Rabbi Pinchas Goldschmidt, president of the Conference of European Rabbis, said, “We are truly saddened to hear of the passing of our associate vice president, Rabbi Lord Sacks, as we come out of the Sabbath. Rabbi Sacks was a giant of World Jewry and will be truly missed. His scholarship and oratory skill were without parallel and he has been an inspiration to an entire generation, no matter their faith. We hope his memory will be a blessing to his family and all those who were influenced by him.”
Dr. Moshe Kantor, President of the European Jewish Congress said, “Rabbi Sacks’ passing is a devastating blow for world Jewry as he was a towering figure of Judaism, who represented the Jewish People’s finest face to the outside world. He resolutely defended Judaism, the Jewish People and the State of Israel while demonstrating a distinct commitment to compassion, truth, and tolerance within Jewish thought and practice. His teachings will live on through his countless sermons, numerous books and wise thoughts that will continue to illuminate Judaism for generations to come. May his family be comforted among the mourners of Zion and Jerusalem.”
Lord Sacks held the post of Chief Rabbi of the United Hebrew Congregations of the Commonwealth from 1991 to 2013.
He was the author of numerous highly-acclaimed books on the role of faith in the modern age and the recipient of many coveted awards, including the Jerusalem Prize, The Grawemeyer Prize for Religion, The Norman Lamm Prize, Yeshiva University, the American National Jewish Book Award for The Koren Sacks Pesah Mahzor and Templeton Prize.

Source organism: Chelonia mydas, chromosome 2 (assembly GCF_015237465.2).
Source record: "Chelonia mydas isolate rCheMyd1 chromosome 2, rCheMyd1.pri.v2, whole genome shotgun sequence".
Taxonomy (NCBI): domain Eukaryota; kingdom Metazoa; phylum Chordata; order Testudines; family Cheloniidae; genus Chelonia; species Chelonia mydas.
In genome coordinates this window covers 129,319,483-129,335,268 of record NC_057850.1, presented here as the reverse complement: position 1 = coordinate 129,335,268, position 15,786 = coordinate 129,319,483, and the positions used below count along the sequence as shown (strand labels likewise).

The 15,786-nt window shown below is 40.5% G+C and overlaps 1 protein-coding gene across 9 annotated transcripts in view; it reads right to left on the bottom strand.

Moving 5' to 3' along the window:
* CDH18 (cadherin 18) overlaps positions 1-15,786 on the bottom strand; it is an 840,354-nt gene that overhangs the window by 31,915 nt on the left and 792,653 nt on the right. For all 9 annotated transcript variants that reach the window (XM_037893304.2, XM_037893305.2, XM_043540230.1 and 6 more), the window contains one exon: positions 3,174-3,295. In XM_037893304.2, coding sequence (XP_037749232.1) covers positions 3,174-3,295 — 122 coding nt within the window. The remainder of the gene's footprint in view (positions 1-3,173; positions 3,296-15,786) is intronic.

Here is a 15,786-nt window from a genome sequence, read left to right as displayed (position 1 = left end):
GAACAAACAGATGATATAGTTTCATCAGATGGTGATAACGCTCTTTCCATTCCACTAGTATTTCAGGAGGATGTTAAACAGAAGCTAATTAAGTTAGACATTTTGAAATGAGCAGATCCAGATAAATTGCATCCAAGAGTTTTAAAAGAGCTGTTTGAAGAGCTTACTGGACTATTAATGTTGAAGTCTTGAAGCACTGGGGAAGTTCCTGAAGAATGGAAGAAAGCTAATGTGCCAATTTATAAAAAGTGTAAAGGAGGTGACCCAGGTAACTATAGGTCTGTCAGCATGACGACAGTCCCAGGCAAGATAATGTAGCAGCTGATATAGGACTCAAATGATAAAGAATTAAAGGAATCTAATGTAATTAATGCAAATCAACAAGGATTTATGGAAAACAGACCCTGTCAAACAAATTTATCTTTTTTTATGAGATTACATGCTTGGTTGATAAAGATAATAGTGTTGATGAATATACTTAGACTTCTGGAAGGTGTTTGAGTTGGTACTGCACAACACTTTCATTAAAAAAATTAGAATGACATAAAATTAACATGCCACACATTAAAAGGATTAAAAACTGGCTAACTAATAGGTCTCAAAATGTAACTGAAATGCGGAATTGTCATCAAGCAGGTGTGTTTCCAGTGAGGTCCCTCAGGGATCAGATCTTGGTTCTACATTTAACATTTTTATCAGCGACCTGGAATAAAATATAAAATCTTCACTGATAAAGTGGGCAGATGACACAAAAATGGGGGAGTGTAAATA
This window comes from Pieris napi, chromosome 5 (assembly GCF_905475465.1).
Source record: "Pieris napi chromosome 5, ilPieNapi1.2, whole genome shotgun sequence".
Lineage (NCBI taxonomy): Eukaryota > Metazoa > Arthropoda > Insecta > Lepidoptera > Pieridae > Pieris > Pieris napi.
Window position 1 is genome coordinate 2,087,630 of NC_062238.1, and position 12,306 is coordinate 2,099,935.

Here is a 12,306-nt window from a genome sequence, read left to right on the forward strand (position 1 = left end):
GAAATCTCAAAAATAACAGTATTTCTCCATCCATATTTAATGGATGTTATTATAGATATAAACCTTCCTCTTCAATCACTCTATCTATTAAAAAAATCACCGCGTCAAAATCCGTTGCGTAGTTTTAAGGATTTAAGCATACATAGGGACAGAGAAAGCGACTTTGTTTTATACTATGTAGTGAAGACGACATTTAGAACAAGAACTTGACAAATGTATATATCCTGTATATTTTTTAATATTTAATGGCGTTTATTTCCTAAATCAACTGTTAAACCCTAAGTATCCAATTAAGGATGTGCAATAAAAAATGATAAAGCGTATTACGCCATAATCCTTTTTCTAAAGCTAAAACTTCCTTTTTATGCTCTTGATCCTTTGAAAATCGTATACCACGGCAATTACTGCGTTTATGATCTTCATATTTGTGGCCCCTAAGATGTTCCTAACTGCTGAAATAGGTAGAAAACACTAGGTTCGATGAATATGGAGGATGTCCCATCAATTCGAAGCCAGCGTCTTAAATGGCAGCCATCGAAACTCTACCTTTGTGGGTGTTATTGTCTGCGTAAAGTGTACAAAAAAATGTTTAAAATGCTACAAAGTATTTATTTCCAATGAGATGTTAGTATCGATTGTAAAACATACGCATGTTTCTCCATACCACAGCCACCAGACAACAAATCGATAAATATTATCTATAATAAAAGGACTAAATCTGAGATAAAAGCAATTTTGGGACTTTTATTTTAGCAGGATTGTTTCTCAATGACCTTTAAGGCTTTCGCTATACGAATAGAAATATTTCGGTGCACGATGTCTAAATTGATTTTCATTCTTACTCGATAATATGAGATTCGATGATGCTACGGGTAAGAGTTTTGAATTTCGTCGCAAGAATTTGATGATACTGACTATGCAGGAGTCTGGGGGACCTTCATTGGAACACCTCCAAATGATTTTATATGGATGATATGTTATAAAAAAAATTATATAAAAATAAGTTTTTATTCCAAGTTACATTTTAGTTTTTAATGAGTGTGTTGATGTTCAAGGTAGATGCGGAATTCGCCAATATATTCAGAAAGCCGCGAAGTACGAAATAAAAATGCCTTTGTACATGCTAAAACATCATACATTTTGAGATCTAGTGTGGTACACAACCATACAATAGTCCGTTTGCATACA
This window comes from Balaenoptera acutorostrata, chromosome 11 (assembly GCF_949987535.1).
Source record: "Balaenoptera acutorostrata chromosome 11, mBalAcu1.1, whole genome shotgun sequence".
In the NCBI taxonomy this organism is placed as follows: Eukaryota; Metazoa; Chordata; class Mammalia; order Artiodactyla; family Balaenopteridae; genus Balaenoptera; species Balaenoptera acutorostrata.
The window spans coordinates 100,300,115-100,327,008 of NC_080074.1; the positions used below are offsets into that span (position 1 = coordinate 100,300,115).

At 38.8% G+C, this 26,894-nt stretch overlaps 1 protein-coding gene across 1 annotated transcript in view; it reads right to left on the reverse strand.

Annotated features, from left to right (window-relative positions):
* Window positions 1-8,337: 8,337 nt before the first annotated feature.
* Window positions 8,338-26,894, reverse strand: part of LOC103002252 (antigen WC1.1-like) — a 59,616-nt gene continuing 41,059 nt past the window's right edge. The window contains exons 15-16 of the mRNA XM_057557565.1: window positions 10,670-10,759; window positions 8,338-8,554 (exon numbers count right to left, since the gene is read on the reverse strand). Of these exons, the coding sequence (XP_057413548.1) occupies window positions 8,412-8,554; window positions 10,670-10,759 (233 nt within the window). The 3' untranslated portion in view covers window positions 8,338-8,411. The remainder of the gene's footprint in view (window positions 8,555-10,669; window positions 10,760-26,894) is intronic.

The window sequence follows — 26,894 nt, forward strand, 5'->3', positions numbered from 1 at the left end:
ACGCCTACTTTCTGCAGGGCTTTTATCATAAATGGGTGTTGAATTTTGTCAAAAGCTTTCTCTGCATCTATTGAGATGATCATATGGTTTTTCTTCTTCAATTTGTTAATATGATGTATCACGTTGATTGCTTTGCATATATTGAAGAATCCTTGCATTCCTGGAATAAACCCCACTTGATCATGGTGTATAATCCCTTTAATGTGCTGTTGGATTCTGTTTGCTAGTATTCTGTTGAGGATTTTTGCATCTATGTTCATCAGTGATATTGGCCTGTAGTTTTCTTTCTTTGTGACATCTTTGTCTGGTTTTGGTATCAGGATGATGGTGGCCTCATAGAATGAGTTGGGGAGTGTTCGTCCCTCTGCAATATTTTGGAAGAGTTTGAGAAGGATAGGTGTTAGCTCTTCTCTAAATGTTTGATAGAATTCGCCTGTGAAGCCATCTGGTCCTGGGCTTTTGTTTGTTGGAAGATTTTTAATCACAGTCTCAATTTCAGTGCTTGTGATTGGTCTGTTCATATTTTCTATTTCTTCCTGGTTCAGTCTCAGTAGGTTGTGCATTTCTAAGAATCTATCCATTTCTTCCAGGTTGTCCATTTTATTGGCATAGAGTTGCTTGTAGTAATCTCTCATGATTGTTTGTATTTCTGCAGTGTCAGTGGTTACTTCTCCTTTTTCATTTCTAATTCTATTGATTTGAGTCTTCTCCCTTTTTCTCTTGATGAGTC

Karen Senitt of the The Alan Senitt Memorial Trust added her tribute, saying, “Our thoughts and prayers are with his family, friends and community at this time. The strength and leadership he gave not only the Jewish community but all those that had a blessing to know him will forever be remembered and his wisdom and warmth will be sorely missed. The personal time and support he gave the Senitt family will always give them strength. May his memory be for blessing.”
As chief rabbi, he served under four prime minister – John Major, Tony Blair, Gordon Brown, and David Cameron. In 2009 he was made a peer.
Respects flooded in from the world of politics, with Prime Minister Boris Johnson tributes, saying, “I am deeply saddened by the passing of Rabbi Lord Jonathan Sacks. His leadership had a profound impact on our whole country and across the world. My sincere condolences to his family, friends and the Jewish community. May his memory be a blessing.”